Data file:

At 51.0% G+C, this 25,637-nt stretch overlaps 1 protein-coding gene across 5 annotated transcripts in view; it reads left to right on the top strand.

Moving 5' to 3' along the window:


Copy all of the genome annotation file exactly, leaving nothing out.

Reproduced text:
At 51.0% G+C, this 25,637-nt stretch overlaps 1 protein-coding gene across 5 annotated transcripts in view; it reads left to right on the top strand.

Moving 5' to 3' along the window: